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Logo of Phnom Penh Post newspaper Phnom Penh Post - Hello culture: cartoon cats, cosplay at Japanese arts fest

Hello culture: cartoon cats, cosplay at Japanese arts fest

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Rouen Cheaseyleak, Supervisor of the Information and Exchange Program Department at the Cambodia-Japan Cooperation Centre, poses with that popular bastion of culture, Hello Kitty. Photograph: Ruth Keber/Phnom Penh Post

A massive Hello Kitty statue stares at visitors in the main lobby of the Cambodia-Japan Cooperation Center (CJCC). Famous Japanese action figures are on display in individual glass cases.

The walls are plastered with posters displaying the evolution of Japanese cartoon characters since 1950.

There is a large poster of a smiling old man drinking out of a mug that features his grandchildren’s favourite anime characters. This exhibition, titled “Kingdom of Characters”, is one of many set to open at this weekend’s Japan Cambodia Kizuna Festival 2013.

Content image - Phnom Penh Post
A figurine of a Japanese animated character. The festival will host a cosplay show on Sunday, Feb. 17, 2013. Photograph: Ruth Keber/Phnom Penh Post

About 2,000 attendees showed up last year for the festival but organisers are expecting bigger crowds this year – the second time the festival has been held – as it coincides with the 60th anniversary of the reestablishment of Japanese-Cambodian relations following the Second World War.

All manner of Japanese culture, from tea ceremonies to Pikachu, will be showcased at the festival, which runs from February 21 to 24.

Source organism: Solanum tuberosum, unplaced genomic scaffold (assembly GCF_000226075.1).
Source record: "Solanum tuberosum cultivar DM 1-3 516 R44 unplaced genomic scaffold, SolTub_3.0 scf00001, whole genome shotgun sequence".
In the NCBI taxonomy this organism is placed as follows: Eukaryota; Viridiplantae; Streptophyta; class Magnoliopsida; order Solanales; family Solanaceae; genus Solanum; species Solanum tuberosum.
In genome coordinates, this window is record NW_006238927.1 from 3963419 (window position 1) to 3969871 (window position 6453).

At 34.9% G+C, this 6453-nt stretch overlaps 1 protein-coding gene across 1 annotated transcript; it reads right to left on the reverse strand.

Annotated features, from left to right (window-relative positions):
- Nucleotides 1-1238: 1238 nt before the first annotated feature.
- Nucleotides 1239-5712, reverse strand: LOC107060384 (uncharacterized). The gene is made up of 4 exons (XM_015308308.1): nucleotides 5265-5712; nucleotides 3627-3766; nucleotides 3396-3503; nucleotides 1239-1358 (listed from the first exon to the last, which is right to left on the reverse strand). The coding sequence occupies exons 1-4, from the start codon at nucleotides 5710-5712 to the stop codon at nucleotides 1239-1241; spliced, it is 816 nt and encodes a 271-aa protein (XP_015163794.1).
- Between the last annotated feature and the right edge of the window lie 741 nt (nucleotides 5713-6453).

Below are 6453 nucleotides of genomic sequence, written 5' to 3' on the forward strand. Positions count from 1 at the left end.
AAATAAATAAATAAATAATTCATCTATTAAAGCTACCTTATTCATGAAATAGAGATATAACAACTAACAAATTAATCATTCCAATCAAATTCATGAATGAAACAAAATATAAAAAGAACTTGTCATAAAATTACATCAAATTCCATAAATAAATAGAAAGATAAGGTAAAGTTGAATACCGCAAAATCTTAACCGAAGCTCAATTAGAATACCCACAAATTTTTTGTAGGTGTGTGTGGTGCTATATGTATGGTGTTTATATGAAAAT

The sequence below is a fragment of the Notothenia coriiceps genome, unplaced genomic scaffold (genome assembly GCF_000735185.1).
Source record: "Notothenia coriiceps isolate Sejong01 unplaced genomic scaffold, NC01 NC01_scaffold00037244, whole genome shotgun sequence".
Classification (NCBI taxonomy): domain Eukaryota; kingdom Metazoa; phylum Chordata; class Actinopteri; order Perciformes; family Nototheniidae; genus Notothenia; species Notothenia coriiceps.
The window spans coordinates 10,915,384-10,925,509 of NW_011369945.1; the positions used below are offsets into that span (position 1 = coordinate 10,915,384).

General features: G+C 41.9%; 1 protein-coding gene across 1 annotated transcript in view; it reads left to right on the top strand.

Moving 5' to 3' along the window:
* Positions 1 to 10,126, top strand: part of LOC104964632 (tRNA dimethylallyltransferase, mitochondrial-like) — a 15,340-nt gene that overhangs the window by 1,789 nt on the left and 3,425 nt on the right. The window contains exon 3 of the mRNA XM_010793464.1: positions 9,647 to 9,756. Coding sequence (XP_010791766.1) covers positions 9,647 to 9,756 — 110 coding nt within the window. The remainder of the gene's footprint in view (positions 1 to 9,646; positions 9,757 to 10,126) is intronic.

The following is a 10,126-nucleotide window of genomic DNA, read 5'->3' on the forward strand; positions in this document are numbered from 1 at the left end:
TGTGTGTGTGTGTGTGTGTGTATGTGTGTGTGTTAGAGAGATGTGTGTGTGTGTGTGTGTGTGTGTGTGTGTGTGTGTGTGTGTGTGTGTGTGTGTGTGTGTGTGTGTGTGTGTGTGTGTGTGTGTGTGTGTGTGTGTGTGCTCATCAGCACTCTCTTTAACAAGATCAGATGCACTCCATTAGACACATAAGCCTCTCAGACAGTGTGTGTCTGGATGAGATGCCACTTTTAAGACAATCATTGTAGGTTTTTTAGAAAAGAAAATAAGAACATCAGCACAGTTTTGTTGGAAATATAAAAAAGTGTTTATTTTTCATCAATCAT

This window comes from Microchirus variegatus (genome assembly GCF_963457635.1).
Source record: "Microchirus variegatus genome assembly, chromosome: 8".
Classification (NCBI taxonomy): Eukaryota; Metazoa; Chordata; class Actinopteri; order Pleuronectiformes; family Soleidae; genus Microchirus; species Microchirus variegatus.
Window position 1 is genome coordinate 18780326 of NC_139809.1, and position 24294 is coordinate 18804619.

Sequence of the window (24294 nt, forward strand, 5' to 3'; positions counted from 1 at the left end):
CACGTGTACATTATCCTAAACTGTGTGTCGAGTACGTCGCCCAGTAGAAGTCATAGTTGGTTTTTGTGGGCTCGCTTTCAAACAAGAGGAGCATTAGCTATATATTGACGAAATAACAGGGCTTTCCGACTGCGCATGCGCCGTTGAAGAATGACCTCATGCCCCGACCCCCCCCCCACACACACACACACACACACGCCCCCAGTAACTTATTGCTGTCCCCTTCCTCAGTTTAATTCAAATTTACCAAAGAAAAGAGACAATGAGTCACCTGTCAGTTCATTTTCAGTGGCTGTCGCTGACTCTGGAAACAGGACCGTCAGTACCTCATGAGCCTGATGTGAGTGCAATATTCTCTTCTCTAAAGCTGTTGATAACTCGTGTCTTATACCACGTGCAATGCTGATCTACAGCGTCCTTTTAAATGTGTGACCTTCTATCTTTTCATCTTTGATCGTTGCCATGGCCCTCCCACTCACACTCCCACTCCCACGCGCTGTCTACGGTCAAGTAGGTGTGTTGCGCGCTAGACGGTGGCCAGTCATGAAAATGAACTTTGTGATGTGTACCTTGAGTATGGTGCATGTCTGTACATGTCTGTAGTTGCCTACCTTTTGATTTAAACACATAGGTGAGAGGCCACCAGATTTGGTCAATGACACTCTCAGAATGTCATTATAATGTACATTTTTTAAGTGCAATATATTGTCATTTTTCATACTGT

Among the festival’s highlights will be a live performance by internationally acclaimed musician Sho Asano.

The 22 year-old is considered one of the youngest stars of Japanese traditional music. He will play a traditional stringed instrument called the shamisen at 6pm on Saturday.

A cosplay show – a performance featuring professional cosplayers who dress and act like famous animated characters from books, films and cartoons – will take place at 2pm on Sunday.

There is even a space for the serious: subjects such as the aftermath of the 2011 earthquake in Japan and economic development in Cambodia are on the agenda in the form of lectures and films.

A joint Khmer-Japanese culinary exhibition will put the two cultures side by side.

“This festival really responds to the CJCC’s purpose of strengthening the relationship between Cambodia and Japan,” said Rouen Cheaseyleak, who added that the festival was made possible with support from the Japanese embassy.

“We would like to give knowledge related to Japanese culture to Cambodian people and knowledge related to Cambodian culture to Japanese people in Cambodia.”

Japan Cambodia Kizuna Festival 2013 launches on Thursday, February 21, at 6:30pm and closes on Sunday, February 24.

All events are held at the CJCC building at the Royal University of Phnom Penh Russian Federation Boulevard.

Call 023-883-649 for more information. Admission is free.

To contact the reporter on this story: Bennett Murray at ppp.lifestyle@gmail.com

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